I was raised in the kind of household where a meal wasn’t a meal if there wasn’t meat involved. This strategy served me well until I decided to move to Brooklyn. While the outer-borough that I call home has its fair share of notable butcher shops, I seem to have fallen in with a vegetarian crowd, much to the dismay of my Wyoming-based younger brother and his rancher friends. I was skeptical at first, but over a year later, my eyes have been opened to the fact that there’s a lot more to vegetarian dining than pasta and tofu. With my newfound appreciation for herbivores, I wanted to take a look at the ICE classrooms and see what tricks I could learn there. Luckily, renowned vegetarian chef Peter Berley was teaching a class called World Party — Vegetarian Style. A couple hours in a vegetarian kitchen taught me a lot about how to create interesting flavor and texture combinations, as well as few tips and tricks:
* Work with What You’ve Got: Menus should be designed around your equipment and space, not the other way around. If a recipe calls for a tool (or counter space) you don’t have, find another recipe.
* Be a Fry Guy: Deep-frying is a very unique technique that lends a distinct flavor and texture. It’s not for everyday but when you’re deep-frying there are a couple of important rules:
1. Always use refined oil because it prevents the oil from smoking. For example, use canola or vegetable oil, but not olive oil since it has a very low smoke point — the point at which the oil breaks down.
2. Make sure your oil is fresh. Oil can go rancid very easily so be sure to double check before you even bother heating it.
3. Get your oil to about 360°F before you add anything. The ideal frying temperature is 350°F and adding the food will drop the temperature.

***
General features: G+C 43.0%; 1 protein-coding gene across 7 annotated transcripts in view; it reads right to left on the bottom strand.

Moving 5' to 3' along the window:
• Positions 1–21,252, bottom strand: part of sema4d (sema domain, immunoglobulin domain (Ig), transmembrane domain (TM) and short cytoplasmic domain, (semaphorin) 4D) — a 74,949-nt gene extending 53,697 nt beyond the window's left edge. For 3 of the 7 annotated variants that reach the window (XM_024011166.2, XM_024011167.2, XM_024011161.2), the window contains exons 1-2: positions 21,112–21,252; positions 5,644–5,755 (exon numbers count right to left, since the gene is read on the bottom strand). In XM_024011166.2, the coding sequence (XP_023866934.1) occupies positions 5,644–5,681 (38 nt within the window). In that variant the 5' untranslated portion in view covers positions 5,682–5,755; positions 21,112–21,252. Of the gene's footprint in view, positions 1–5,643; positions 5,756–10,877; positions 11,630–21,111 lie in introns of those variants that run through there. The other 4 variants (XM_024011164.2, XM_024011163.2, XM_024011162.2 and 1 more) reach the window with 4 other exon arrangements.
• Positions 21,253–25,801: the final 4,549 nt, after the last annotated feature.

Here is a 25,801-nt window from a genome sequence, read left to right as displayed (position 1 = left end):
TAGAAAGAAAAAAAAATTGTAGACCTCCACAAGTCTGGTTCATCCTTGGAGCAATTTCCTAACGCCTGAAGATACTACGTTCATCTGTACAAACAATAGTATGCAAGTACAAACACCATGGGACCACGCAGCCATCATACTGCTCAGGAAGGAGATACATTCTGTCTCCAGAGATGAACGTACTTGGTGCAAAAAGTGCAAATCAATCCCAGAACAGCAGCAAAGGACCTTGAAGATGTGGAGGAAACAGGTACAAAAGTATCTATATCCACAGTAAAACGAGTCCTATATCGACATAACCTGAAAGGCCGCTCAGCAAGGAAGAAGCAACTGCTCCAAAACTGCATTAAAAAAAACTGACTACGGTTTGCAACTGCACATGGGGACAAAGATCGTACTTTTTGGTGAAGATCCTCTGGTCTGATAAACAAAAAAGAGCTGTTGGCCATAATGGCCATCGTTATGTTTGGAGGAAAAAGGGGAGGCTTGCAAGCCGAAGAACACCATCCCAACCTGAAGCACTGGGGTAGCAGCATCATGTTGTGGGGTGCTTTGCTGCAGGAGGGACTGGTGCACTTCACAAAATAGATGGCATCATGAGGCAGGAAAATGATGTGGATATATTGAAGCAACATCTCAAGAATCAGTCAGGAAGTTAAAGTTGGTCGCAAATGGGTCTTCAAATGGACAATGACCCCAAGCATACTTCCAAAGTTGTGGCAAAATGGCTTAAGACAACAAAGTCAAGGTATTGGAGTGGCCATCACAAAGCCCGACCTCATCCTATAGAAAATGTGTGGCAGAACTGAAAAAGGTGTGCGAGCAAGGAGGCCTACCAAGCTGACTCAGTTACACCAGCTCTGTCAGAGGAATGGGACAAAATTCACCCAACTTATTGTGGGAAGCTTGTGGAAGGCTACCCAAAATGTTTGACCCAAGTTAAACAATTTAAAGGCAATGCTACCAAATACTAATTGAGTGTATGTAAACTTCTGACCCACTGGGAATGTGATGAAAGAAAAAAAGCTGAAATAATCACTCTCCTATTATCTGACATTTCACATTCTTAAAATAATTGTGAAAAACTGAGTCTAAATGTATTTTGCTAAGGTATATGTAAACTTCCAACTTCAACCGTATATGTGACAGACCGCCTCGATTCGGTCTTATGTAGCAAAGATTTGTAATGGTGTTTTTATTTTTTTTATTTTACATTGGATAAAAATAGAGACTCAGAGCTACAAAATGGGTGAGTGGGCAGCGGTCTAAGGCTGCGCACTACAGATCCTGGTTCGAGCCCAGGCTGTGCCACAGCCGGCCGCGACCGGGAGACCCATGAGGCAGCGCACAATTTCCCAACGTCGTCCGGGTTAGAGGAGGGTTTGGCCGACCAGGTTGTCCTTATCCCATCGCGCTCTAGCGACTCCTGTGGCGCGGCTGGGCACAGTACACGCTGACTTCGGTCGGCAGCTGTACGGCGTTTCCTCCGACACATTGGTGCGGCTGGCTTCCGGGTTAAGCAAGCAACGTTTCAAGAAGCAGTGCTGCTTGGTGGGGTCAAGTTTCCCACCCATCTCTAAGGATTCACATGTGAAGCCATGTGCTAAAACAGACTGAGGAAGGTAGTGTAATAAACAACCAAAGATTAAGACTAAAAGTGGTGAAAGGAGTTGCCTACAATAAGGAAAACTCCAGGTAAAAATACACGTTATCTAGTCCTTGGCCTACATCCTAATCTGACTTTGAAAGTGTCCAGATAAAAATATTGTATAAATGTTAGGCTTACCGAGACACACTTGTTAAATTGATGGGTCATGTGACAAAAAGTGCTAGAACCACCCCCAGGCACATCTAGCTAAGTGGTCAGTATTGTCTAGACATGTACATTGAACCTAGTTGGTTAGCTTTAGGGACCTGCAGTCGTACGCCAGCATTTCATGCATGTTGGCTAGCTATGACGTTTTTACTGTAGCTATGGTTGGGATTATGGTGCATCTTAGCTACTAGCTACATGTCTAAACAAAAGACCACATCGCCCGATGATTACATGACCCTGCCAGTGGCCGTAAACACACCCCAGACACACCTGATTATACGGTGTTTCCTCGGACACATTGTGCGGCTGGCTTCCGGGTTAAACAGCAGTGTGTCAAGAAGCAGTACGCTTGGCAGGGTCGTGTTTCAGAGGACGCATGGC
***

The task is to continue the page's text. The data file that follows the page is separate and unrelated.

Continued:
* Sweetness is Overrated: Chutney is usually thought of in terms of fruits, but in reality its purpose is to be an accompaniment that helps aid digestion. In our class we made Cilantro Chutney that can be used in a wide variety of ways, such as a dip for veggies or crackers.
* The Truffle Trend: Truffle oil seems to be everywhere you turn these days, but according to Chef Berley, that’s not a good way to get a truffle flavor as most truffle oil is made of chemically-created truffle scent. Your best bet is to use truffle salt. Just add it at the end of the recipe to maximize the flavor and scent. We added some to our risotto that we stuffed into filo dough triangles for one-bite hors d’oeuvres.
* Culture Crossing: Want to make homemade ravioli but you’re in a rush? Chef Berley taught us that wonton wrappers make a perfect substitute. Just stuff and go.
While I don’t see myself giving up meat anytime soon (or ever, if we’re being honest) I certainly have a better appreciation for the variety and satisfaction you can get from a meatless meal!